Franken's challenge to Republican incumbent Norm Coleman, who took Wellstone's place in the Senate after the popular incumbent was killed in a fall 2OO2 plane crash, was expected. What was intriguing was Franken's signal with the broadcast announcement that his will be a certain kind of candidacy, run very much in the Wellstone tradition.I wish Franken the best of luck, but I hope he runs a campaign that is right for him, as opposed to a campaign "in the Wellstone tradition." Invoking Wellstone's name or his values is one thing, but Franken could go too far. As Al Gore reminded us, candidates who try too hard to be someone else risk looking like a caricature.
... "Your government should have your back," the man who has spent the last three years serving as the voice of liberal talk radio said in a video produced for his campaign.
When he first ran for office, Paul Wellstone was an outsider in every sense of the word, unknown to nearly all of the state's electorate when he announced he was challenging GOP Sen. Rudy Boschwitz.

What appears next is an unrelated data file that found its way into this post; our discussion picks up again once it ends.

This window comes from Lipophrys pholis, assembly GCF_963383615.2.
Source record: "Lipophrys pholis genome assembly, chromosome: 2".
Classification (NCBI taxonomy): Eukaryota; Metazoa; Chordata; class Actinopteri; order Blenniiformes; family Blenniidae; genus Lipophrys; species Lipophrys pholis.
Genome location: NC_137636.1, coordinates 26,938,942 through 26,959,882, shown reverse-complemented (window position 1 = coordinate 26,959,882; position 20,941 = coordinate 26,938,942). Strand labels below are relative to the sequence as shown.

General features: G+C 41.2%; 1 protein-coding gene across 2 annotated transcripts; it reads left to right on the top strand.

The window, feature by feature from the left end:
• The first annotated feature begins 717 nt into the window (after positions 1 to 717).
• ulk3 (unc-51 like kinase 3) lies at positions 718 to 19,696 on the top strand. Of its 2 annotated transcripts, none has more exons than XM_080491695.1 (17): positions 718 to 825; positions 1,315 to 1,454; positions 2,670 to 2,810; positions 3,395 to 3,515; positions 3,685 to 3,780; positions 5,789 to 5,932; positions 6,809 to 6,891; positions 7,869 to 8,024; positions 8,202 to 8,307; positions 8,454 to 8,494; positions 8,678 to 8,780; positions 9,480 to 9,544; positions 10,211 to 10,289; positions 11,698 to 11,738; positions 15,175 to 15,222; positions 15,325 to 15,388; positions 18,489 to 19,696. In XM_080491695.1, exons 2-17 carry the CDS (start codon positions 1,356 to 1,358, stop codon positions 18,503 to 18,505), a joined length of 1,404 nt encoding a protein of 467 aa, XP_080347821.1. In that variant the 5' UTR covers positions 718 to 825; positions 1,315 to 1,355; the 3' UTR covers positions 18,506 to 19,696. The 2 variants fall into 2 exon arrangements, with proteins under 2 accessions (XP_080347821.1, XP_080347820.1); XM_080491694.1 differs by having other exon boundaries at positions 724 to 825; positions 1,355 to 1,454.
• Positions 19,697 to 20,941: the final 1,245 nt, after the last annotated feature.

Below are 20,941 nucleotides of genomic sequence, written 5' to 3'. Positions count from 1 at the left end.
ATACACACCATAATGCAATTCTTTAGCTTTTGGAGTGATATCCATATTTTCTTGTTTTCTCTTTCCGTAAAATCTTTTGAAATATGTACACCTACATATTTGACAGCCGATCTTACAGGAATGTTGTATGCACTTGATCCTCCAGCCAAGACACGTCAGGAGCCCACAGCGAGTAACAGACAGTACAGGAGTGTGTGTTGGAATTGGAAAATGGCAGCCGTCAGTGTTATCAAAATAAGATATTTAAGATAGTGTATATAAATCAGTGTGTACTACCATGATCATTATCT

It's silly to think that Franken can present himself to voters in the same way. Contrast Wellstone, the political science professor at a small liberal arts college, with Franken, who is a "Saturday Night Live" alum, a well-known author, and, until just recently, had his views broadcast around the country on the "Air America" national radio program.
Along these lines, it's really hard to imagine Wellstone writing a book with the screed-like title of "Lies and the Lying Liars Who Tell Them."
I have some radical advice for Franken as he embarks on this campaign for the Senate. Franken should be . . . . Franken. After all, this is Minnesota, not Mississippi. Who knows? Liberalism with a dose of sarcasm might go over pretty well.